The Department does not have a single official measure of poverty for older people. Specific information regarding low income is available in “Households Below Average Income 1994-95 -2004-05”. The threshold of below 60 per cent. of contemporary median income is the most commonly used in reporting trends in low income.
Indicators of material well being, including income and wealth, are reported on as part of the Government’s “Opportunity for All” strategy for tackling poverty and social exclusion, and as part of “Opportunity Age”, its strategy for an ageing society.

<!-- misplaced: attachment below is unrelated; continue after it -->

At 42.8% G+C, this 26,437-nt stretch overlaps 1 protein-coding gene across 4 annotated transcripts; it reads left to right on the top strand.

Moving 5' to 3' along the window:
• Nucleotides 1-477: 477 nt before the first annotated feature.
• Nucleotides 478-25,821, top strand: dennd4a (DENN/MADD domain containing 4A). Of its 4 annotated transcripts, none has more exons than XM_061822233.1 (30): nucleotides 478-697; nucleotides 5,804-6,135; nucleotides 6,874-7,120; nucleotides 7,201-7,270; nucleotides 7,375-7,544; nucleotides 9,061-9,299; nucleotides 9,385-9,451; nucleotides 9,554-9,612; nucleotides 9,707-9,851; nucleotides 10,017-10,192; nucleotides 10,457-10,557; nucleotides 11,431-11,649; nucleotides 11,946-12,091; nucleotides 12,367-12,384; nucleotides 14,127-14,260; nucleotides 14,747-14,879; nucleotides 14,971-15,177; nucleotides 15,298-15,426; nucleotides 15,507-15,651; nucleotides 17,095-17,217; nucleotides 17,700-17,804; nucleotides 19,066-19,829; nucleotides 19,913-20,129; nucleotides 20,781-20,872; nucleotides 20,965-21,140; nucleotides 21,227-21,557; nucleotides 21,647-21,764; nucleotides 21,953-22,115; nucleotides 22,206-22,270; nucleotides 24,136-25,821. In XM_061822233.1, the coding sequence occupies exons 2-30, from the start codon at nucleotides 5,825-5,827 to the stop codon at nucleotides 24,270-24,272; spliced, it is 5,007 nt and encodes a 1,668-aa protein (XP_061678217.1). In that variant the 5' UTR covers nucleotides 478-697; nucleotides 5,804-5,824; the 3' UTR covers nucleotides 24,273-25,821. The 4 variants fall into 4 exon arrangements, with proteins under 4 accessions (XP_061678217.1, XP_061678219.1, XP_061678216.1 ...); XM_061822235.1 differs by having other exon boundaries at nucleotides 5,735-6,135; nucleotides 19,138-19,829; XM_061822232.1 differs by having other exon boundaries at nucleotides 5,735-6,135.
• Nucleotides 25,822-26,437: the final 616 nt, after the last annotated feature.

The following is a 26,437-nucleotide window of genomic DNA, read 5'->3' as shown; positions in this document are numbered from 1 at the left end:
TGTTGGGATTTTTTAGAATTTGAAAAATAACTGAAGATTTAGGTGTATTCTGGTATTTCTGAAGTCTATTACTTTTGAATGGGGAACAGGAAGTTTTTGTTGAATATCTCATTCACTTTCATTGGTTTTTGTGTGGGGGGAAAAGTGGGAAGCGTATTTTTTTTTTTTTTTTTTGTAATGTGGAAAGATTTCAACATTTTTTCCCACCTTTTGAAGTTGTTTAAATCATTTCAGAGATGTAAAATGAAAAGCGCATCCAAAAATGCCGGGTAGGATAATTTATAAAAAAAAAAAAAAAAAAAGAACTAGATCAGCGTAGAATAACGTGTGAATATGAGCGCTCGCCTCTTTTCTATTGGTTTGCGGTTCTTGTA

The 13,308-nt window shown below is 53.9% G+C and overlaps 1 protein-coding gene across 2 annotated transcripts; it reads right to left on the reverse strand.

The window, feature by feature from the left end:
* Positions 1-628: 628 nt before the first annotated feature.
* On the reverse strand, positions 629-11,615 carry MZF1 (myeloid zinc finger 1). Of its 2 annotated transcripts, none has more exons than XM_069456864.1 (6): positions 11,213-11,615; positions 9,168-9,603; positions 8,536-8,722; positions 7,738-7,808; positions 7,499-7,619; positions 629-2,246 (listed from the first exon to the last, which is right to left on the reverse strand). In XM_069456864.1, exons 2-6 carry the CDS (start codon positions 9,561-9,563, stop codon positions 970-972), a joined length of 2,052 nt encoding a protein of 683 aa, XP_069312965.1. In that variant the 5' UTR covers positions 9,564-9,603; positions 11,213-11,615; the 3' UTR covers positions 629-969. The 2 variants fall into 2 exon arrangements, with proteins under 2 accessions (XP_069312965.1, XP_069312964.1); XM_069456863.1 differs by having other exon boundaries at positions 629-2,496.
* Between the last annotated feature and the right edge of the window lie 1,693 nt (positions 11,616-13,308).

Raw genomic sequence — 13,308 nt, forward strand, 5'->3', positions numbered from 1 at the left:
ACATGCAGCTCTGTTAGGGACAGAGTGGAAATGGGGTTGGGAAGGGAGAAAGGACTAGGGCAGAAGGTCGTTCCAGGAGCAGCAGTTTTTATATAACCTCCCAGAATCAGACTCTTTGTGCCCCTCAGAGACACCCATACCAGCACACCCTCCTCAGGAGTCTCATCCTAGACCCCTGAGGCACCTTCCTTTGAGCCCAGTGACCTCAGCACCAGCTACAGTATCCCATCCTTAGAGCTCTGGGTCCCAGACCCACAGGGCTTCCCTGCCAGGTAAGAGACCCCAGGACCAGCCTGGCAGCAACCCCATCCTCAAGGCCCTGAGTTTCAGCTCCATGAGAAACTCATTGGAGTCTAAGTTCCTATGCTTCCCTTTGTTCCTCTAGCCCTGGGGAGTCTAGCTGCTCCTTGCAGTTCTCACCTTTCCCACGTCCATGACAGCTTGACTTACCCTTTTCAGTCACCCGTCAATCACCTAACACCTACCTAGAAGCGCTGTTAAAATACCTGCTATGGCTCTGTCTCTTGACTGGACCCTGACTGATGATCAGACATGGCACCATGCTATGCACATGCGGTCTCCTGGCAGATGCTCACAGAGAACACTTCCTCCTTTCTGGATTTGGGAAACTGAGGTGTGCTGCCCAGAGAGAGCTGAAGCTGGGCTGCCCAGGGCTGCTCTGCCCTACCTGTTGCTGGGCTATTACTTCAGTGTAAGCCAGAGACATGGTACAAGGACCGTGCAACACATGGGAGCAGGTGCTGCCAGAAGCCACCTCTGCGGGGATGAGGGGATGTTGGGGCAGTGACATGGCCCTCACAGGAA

The agreed EU definition of the risk of poverty among the elderly is the proportion of people aged 65 and over with an equivalised income of less than 60 per cent. of the overall median equivalised income, calculated separately for each member state. This differs from the Department’s measure of low income which takes into account all pensioners, that is, includes women aged 60-64, and looks at income both before and after housing costs.
The EU also reports on a number of other indicators of income and living conditions, reflecting the fact that having an income below the 60 per cent. of median income threshold is not the only indicator of poverty.